Only 15 miles southeast of Juneau is Admiralty Island National Monument, a 1493-sq-mile preserve, of which 90% is designated wilderness. The monument has a wide variety of wildlife – from Sitka black-tailed deer and nesting bald eagles to harbor seals, sea lions and humpback whales – but more than anything else, Admiralty Island is known for bears. The 96-mile-long island has one of the highest populations of bears in Alaska, with an estimated 1500 brown bears, more than all the lower 48 states combined. It’s the reason the Tlingit called Admiralty Kootznoowoo, ‘the Fortress of Bears.’
The monument’s main attraction for visitors is Pack Creek, which flows from 4000ft mountains before spilling into Seymour Canal on the island’s east side. The extensive tide flats at the mouth of the creek draw a large number of bears in July and August to feed on salmon, making the spot a favorite for observing and photographing the animals.
Bear viewing at Pack Creek takes place at Stan Price State Wildlife Sanctuary, named for an Alaskan woodsman who lived on a floathouse here for almost 40 years. The vast majority of visitors to the sanctuary are day-trippers who arrive and depart on floatplanes. Upon arrival, all visitors are met by a ranger who explains the rules and then each party hikes to an observation tower – reached by a mile-long trail – that overlooks the creek.
Pack Creek has become so popular that the area buzzes with planes and boats every morning from early July to late August. Anticipating this daily rush hour, most resident bears escape into the forest, but a few bears hang around to feed on salmon, having long since been habituated to the human visitors. Seeing five or six bears would be a good viewing day at Pack Creek. You might see big boars during the mating season from May to mid-June; otherwise it’s sows and cubs the rest of the summer.
Above & Beyond Alaska offers one- and multi-day kayak rental packages that include round-trip floatplane transport; a one-day rental package is $595 per person while a two-day/one night trip is $695. You'll need to arrange your own permits.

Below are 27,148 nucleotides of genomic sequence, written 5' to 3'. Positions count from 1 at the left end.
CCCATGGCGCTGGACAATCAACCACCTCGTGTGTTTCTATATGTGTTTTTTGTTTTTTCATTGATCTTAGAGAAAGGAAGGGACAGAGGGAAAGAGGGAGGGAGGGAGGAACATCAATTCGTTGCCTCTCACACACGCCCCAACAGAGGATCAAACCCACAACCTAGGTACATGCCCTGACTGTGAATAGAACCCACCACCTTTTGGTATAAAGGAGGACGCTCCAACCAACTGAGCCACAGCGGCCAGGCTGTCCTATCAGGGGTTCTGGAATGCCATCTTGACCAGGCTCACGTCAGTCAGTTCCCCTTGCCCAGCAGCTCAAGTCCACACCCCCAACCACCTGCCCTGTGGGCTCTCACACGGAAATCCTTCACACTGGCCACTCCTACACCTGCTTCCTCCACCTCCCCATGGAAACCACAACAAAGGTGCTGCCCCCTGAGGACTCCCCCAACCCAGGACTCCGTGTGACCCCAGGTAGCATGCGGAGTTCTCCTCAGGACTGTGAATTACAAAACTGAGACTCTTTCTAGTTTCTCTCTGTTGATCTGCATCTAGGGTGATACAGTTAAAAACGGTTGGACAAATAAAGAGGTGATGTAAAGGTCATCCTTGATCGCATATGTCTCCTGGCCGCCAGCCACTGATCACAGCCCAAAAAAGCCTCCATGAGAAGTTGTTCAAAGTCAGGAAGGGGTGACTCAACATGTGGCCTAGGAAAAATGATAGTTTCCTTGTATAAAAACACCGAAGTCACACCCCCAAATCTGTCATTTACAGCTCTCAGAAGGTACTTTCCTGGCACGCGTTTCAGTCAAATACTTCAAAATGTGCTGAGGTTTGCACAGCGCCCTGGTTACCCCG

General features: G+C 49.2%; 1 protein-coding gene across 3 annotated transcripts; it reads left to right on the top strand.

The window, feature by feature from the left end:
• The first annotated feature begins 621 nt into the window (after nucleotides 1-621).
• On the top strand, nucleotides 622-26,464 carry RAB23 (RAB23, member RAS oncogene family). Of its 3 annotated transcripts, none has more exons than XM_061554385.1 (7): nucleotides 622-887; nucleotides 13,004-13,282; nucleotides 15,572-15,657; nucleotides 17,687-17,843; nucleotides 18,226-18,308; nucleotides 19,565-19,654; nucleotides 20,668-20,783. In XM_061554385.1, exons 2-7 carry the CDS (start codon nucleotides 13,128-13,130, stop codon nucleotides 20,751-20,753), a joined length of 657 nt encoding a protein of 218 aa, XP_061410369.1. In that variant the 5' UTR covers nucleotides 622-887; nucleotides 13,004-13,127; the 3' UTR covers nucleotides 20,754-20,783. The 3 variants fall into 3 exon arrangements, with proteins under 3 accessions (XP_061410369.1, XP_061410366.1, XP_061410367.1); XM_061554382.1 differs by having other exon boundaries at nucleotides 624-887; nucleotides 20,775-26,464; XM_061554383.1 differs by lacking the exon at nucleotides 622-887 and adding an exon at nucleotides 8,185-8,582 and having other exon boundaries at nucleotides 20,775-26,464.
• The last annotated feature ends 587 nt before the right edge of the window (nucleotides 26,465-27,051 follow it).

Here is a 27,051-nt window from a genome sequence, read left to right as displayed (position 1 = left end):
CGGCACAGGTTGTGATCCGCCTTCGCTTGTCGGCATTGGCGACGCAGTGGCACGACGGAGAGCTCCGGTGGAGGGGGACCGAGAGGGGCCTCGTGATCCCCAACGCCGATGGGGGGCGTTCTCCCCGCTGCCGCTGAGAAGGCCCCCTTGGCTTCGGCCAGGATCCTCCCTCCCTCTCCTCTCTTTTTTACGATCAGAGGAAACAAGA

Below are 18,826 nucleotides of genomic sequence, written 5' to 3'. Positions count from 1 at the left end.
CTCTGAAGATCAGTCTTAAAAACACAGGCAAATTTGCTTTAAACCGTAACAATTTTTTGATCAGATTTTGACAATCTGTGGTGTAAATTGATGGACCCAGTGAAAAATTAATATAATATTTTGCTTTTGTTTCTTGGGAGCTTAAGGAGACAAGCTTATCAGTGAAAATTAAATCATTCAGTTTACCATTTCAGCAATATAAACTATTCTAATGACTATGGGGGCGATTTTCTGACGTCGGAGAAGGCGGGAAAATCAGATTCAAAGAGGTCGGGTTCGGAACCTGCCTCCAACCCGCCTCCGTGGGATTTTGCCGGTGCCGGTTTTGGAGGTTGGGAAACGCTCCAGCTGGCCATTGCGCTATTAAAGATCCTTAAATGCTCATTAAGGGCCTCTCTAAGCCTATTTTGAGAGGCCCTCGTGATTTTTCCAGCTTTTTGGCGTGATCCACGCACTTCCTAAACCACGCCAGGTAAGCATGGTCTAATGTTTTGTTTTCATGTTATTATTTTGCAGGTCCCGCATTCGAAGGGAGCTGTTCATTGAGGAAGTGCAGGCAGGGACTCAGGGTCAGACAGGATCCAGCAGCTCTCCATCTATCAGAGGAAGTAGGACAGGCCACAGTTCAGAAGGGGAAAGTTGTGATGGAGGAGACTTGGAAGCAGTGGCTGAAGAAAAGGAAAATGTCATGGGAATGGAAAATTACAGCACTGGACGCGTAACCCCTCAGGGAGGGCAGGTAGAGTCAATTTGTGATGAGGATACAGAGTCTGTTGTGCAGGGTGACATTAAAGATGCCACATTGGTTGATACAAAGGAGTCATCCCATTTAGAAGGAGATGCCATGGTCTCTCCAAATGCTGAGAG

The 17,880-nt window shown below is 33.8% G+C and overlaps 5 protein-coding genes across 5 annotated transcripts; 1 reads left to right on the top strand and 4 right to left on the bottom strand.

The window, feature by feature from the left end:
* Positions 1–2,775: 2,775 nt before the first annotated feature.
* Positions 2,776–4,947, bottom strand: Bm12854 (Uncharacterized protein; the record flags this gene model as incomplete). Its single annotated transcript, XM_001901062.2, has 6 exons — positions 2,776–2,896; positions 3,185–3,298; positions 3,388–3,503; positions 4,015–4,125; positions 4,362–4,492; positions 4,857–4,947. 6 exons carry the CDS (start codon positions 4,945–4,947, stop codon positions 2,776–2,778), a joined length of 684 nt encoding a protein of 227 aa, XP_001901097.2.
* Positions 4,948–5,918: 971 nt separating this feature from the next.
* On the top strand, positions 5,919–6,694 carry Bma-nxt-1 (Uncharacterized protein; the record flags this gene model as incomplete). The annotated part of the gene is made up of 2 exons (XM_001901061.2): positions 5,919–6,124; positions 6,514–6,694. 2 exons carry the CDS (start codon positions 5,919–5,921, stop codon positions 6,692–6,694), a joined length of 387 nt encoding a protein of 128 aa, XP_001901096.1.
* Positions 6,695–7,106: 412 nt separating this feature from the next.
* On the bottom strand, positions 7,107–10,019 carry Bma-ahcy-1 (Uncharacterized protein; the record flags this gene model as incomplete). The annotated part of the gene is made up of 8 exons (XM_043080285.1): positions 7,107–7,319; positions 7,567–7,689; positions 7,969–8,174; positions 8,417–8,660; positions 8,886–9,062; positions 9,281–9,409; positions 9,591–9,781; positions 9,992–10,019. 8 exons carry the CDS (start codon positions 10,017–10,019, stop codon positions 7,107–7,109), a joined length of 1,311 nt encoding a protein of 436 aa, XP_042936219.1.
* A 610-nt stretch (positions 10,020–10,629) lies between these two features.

Some visitors fly into the monument to stay at one of the 14 USFS cabins or to paddle the Cross Admiralty Island canoe route, a 32-mile paddle that spans the center of the island from the village of Angoon to Mole Harbor. Although the majority of the route consists of calm lakes connected by streams and portages, the 10-mile paddle from Angoon on Admiralty Island’s west coast to Mitchell Bay is subject to strong tides that challenge even experienced paddlers.
Angoon (pop 459) is the only community on Admiralty Island and serves as the departure point for many kayak and canoe trips into the heart of the monument, including the Cross Admiralty canoe route. Because of the difficulty getting a canoe out of Mole Harbor, many people are content to just spend a few days exploring and fishing Mitchell Bay and Salt Lake or paddling to a USFS cabin and then backtracking.
From June to mid-September, the USFS and Alaska Department of Fish and Game operate a permit system for Pack Creek and only 24 people are allowed per day from July to the end of August. Guiding and tour companies receive half the permits, leaving 12 for individuals who want to visit Pack Creek on their own. National Recreation Reservation Service, the people who handle USFS cabin reservations, are also handling Pack Creek permits. For the latest on the permit changes, particularly the date they become available each year (usually early February), contact the Admiralty Island National Monument office in Juneau.
There are no kayak or canoe rentals in Angoon. You can rent kayaks from Alaska Boat & Kayak at Auke Bay near Juneau and then place it on the Alaska Ferry.
There is also no tourist office; call the City of Angoon for information.